In a not-terribly-surprising move, VF bought 7FAM, which has annual revenue of roughly $300 million, for $775 million. Guess?
VF also shelled out another $110 million to add activewear company Lucy, which specializes in yoga gear, to its portfolio. VF clearly aspires to be hip, but could such a strategy end up being tragically hip?
In search of cool
Though it recently sold its more stodgy Vanity Fair brand to Berkshire Hathaway's Fruit of the Loom, VF's generally been trying to go more upscale. Its recent brand acquisitions include hip, youthful names such as North Face and Vans.
At present, 7FAM jeans populate the racks at high-end department stores such as Nordstrom
VF said the 7FAM and Lucy purchases will anchor its new Contemporary Brands segment, which is expected to contribute $125 million in revenue this year. (It should have a neutral effect on earnings.) At the moment, analysts expect VF to report earnings growth of 13% in 2007. Seven may be a magic number, but so is 13 -- as in the 13% EPS growth analysts expect VF to report in 2008 and 2009, too. And of course, VF recently entered into a $400 million credit agreement, which it's using to help finance these acquisitions. That will vastly increase the company's long-term debt; last quarter's balance sheet reported $177.8 million in cash and $602.2 million in long-term debt.
Will these shrink in the dryer?
Are VF's moves really so savvy? The premium denim craze seems to be getting old, but the fashion-conscious Fools I've informally polled around Fool HQ seem to agree that 7's haven't lost their magic quite yet. Jeans like 7's might function as a "gateway" to pricier and more obscure jeans. But if everyone else is already wearing them, how much of a fashion statement are you making by sporting 7's?
Luxury brands often find themselves in this delicate balancing act. By widening their demographic reach, they often lose what made them special -- and helped them command high prices -- to begin with. Coach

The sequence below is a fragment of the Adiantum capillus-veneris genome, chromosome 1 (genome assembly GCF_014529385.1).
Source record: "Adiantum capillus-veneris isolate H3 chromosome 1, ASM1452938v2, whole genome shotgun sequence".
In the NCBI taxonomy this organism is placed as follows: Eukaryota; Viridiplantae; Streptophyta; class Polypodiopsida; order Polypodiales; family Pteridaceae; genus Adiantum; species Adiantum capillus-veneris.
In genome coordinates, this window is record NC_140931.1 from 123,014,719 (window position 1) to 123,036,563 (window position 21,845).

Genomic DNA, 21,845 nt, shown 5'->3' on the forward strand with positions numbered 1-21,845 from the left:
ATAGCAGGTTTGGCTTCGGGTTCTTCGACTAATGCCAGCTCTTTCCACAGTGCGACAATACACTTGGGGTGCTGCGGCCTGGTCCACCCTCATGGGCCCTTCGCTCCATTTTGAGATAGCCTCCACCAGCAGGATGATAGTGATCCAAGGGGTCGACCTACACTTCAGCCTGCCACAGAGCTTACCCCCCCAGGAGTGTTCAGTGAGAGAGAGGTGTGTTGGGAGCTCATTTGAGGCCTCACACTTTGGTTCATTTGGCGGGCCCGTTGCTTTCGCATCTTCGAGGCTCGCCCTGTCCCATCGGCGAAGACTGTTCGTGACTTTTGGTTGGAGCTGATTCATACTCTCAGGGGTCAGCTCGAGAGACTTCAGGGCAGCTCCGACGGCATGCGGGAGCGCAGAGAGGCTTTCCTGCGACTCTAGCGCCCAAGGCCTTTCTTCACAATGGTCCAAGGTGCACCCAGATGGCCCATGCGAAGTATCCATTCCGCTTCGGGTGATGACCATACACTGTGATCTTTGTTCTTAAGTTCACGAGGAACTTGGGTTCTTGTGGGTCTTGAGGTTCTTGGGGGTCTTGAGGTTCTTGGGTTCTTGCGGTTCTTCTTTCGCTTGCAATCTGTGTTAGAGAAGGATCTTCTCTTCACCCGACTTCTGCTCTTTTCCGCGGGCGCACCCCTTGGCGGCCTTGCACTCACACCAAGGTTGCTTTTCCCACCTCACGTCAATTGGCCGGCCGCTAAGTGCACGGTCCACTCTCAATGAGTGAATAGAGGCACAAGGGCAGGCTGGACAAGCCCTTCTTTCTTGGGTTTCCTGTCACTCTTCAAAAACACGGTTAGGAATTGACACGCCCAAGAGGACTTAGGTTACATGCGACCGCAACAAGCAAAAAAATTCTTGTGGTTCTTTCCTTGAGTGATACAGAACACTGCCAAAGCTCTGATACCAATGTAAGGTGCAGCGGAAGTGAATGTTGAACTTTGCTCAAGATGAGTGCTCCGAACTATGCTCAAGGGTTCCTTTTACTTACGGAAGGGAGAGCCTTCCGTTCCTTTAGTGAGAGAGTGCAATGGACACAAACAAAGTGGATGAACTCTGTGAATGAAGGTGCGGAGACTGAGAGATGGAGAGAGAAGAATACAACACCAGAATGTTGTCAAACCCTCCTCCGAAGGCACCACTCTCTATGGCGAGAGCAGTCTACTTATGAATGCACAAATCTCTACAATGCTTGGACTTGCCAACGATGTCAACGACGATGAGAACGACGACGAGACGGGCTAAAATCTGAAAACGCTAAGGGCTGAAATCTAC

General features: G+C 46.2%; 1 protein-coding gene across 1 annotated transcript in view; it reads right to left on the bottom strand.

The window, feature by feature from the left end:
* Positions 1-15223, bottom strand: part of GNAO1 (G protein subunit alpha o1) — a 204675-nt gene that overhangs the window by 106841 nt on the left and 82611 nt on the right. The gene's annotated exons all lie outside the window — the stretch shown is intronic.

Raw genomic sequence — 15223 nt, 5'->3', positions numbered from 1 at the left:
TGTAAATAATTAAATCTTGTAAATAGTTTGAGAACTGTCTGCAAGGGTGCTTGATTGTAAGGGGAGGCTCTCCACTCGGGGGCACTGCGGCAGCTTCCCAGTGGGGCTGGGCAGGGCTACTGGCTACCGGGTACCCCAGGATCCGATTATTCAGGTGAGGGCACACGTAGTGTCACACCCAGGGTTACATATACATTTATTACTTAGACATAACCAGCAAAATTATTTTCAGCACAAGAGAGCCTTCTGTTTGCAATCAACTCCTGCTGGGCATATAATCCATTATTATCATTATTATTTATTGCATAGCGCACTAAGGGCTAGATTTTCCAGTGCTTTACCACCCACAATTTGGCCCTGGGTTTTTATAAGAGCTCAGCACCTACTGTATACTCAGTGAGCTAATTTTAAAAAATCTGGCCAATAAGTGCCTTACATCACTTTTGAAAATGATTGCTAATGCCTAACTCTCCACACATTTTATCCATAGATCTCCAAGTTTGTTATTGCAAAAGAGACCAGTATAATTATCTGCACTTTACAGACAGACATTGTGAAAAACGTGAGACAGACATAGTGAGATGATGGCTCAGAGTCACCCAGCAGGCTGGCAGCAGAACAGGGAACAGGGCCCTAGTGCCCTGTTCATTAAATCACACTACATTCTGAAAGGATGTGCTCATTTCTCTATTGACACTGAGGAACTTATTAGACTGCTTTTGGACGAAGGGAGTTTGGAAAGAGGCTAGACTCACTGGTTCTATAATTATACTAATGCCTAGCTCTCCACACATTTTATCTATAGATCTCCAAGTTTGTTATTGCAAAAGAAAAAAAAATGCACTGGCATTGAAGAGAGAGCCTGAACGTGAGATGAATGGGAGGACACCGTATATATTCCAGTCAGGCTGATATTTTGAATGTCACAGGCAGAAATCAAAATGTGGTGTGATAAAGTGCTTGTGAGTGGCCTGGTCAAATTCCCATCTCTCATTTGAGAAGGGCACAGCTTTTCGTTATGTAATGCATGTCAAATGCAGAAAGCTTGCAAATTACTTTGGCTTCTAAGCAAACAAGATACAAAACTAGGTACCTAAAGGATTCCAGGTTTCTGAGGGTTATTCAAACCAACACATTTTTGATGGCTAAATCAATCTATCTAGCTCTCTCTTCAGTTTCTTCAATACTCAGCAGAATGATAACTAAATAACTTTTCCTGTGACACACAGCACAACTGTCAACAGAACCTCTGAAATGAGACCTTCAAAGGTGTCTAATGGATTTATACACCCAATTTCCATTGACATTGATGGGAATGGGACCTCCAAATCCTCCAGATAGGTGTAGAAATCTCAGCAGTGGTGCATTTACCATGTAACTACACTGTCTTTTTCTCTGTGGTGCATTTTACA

Lucy's yoga apparel might be an interesting avenue to capitalize on current trends, but it's hardly alone in pedding New Age workout gear. You can already get all manner of cheap or ultra-pricey yoga outfits and gear here in the U.S. (And what was wrong with sweatpants, anyway?)
The risks are there, but the reasoning behind VF's latest purchases is undeniably sound. The company does have a history of stable growth and steady dividends -- it's a Motley Fool Income Investor pick, after all. And its ability to continue to snap up well-known brands with room for growth should give its shareholders the same comfort they'd get from a good pair of jeans or some stretchy workout clothes.
In that light, VF seems to be poised to exceed expectations. Still, buying into it now sounds a bit pricey, given its forward price-to-earnings ratio of 14 and PEG ratio of 1.57. Its increasing debt also merits some Foolish concern. I could end up kicking myself for being too conservative, should VF's aggressive brand-building yield higher growth. All the same, I'd personally prefer to wait for a better price.